[Cu] Atualização por classe:170220
[Lr] Data última revisão:
170220
[Sb] Subgrupo de revista:IM
[Da] Data de entrada para processamento:160122
[St] Status:MEDLINE
[do] DOI:10.1038/srep19680


  6 / 97 MEDLINE  
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[PMID]:26581114
[Au] Autor:Gibert L; Scott GR; Scholz D; Budsky A; Ferràndez C; Ribot F; Martin RA; Lería M
[Ad] Endereço:Departament de Geoquímica, Petrologia i Prospecció Geològica, Universitat de Barcelona, C/Martí i Franqués s/n, 08028 Barcelona, Spain. Electronic address: lgibert@ub.edu.
[Ti] Título:Chronology for the Cueva Victoria fossil site (SE Spain): Evidence for Early Pleistocene Afro-Iberian dispersals.
[So] Source:J Hum Evol;90:183-97, 2016 Jan.
[Is] ISSN:1095-8606
[Cp] País de publicação:England
[La] Idioma:eng
[Ab] Resumo:Cueva Victoria has provided remains of more than 90 species of fossil vertebrates, including a hominin phalanx, and the only specimens of the African cercopithecid Theropithecus oswaldi in Europe. To constrain the age of the vertebrate remains we used paleomagnetism, vertebrate biostratigraphy and (230)Th/U dating. Normal polarity was identified in the non-fossiliferous lowest and highest stratigraphic units (red clay and capping flowstones) while reverse polarity was found in the intermediate stratigraphic unit (fossiliferous breccia). A lower polarity change occurred during the deposition of the decalcification clay, when the cave was closed and karstification was active. A second polarity change occurred during the capping flowstone formation, when the upper galleries were filled with breccia. The mammal association indicates a post-Jaramillo age, which allows us to correlate this upper reversal with the Brunhes-Matuyama boundary (0.78 Ma). Consequently, the lower reversal (N-R) is interpreted as the end of the Jaramillo magnetochron (0.99 Ma). These ages bracket the age of the fossiliferous breccia between 0.99 and 0.78 Ma, suggesting that the capping flowstone was formed during the wet Marine Isotopic Stage 19, which includes the Brunhes-Matuyama boundary. Fossil remains of Theropithecus have been only found in situ ∼1 m below the B/M boundary, which allows us to place the arrival of Theropithecus to Cueva Victoria at ∼0.9-0.85 Ma. The fauna of Cueva Victoria lived during a period of important climatic change, known as the Early-Middle Pleistocene Climatic Transition. The occurrence of the oldest European Acheulean tools at the contemporaneous nearby site of Cueva Negra suggest an African dispersal into SE Iberia through the Strait of Gibraltar during MIS 22, when sea-level was ∼100 m below its present position, allowing the passage into Europe of, at least, Theropithecus and Homo bearing Acheulean technology.
[Mh] Termos MeSH primário: Evolução Biológica
Fósseis
Hominidae/fisiologia
Theropithecus/fisiologia
[Mh] Termos MeSH secundário: África do Norte
Migração Animal
Animais
Cavernas
Mamíferos/fisiologia
Espanha
[Pt] Tipo de publicação:JOURNAL ARTICLE; RESEARCH SUPPORT, NON-U.S. GOV'T
[Em] Mês de entrada:1610
[Cu] Atualização por classe:161230
[Lr] Data última revisão:
161230
[Sb] Subgrupo de revista:IM
[Da] Data de entrada para processamento:151120
[St] Status:MEDLINE


  7 / 97 MEDLINE  
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[PMID]:26119392
[Au] Autor:Barale CL; Rubenstein DI; Beehner JC
[Ad] Endereço:Department of Ecology and Evolutionary Biology, Princeton University, Princeton, New Jersey.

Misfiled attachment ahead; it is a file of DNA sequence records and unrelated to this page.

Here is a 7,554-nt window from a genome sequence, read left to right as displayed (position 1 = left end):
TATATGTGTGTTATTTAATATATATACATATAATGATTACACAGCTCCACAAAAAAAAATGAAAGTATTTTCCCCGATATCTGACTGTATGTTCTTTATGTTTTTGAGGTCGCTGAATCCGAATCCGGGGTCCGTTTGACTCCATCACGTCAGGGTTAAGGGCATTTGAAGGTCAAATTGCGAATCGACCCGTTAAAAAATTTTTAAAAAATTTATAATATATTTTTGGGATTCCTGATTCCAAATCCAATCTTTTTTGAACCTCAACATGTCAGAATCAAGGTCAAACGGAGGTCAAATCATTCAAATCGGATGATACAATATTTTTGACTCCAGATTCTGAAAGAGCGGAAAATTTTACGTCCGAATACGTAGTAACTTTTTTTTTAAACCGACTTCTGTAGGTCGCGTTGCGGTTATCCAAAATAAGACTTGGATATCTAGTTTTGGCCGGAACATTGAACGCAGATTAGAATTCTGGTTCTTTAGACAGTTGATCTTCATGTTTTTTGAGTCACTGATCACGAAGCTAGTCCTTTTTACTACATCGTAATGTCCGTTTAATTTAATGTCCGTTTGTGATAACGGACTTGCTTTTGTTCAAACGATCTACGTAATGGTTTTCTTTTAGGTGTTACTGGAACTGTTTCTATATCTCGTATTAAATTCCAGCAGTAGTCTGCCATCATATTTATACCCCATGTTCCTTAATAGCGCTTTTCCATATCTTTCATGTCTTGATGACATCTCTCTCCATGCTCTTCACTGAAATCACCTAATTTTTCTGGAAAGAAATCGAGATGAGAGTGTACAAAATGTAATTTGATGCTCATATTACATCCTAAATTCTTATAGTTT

[Ti] Título:Juvenile social relationships reflect adult patterns of behavior in wild geladas.
[So] Source:Am J Primatol;77(10):1086-96, 2015 Oct.
[Is] ISSN:1098-2345
[Cp] País de publicação:United States
[La] Idioma:eng
[Ab] Resumo:Unlike many mammals, primates spend much of their lives as reproductively-immature juveniles. During the juvenile period, they develop social relationships and physical skills that both facilitate survival to adulthood and impact adult fitness. In this study, we use 2 years of observational data to examine the development of these skills across the juvenile period in a wild cercopithecine primate, the gelada (Theropithecus gelada). As adults, male and female geladas require different skills to be successful; we therefore expected sex differences in social behavior and partner choice during the juvenile period to already reflect these sex-specific trajectories. For example, males, who disperse at puberty and ultimately must challenge other adult males for access to mates, should invest in high-energy play-fighting with other males to develop fighting and rival assessment skills. In contrast, philopatric females, who remain with their close kin throughout their lives, should invest more in forming less-physical and more-social bonds with other females within their group. As predicted, sex differences that foreshadowed sex-specific adult roles were apparent in play rates, the average number of play partners per individual, grooming partner types and social partner preferences. Males played more and had more play partners than same-age females. Males also groomed more often with individuals from outside their natal group than females, although no sex difference was observed in either grooming rates or number of grooming partners per individual. Females stopped playing earlier than males, and instead invested in grooming relationships with close relatives. Additionally, we found that individual play and grooming rates were temporally consistent for both males and females (i.e., from one year to the next year), suggesting that individuals exhibit stable behavioral phenotypes. We conclude by discussing how early life in geladas may shape adult behavior and reproductive strategies.